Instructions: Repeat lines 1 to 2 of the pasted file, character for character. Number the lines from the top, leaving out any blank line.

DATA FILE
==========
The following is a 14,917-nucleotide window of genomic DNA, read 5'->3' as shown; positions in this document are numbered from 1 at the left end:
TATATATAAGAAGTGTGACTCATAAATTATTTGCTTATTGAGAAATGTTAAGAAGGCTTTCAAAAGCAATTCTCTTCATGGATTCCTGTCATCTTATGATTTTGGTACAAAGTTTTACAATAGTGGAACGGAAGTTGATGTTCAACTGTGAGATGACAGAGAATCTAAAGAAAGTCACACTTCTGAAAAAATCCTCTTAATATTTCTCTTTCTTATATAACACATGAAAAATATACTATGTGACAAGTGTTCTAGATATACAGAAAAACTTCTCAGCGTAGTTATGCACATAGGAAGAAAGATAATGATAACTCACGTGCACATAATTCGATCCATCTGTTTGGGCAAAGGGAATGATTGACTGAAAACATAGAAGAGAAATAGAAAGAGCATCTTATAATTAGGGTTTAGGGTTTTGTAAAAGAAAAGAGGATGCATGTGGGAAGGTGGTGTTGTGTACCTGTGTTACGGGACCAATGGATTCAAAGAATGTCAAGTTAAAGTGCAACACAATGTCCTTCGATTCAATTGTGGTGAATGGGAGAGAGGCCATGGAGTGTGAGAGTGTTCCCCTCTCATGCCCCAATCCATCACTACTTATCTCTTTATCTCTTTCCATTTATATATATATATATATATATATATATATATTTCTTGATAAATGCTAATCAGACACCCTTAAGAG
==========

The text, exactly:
The following is a 14,917-nucleotide window of genomic DNA, read 5'->3' as shown; positions in this document are numbered from 1 at the left end:
TATATATAAGAAGTGTGACTCATAAATTATTTGCTTATTGAGAAATGTTAAGAAGGCTTTCAAAAGCAATTCTCTTCATGGATTCCTGTCATCTTATGATTTTGGTACAAAGTTTTACAATAGTGGAACGGAAGTTGATGTTCAACTGTGAGATGACAGAGAATCTAAAGAAAGTCACACTTCTGAAAAAATCCTCTTAATATTTCTCTTTCTTATATAACACATGAAAAATATACTATGTGACAAGTGTTCTAGATATACAGAAAAACTTCTCAGCGTAGTTATGCACATAGGAAGAAAGATAATGATAACTCACGTGCACATAATTCGATCCATCTGTTTGGGCAAAGGGAATGATTGACTGAAAACATAGAAGAGAAATAGAAAGAGCATCTTATAATTAGGGTTTAGGGTTTTGTAAAAGAAAAGAGGATGCATGTGGGAAGGTGGTGTTGTGTACCTGTGTTACGGGACCAATGGATTCAAAGAATGTCAAGTTAAAGTGCAACACAATGTCCTTCGATTCAATTGTGGTGAATGGGAGAGAGGCCATGGAGTGTGAGAGTGTTCCCCTCTCATGCCCCAATCCATCACTACTTATCTCTTTATCTCTTTCCATTTATATATATATATATATATATATATATATATTTCTTGATAAATGCTAATCAGACACCCTTAAGAG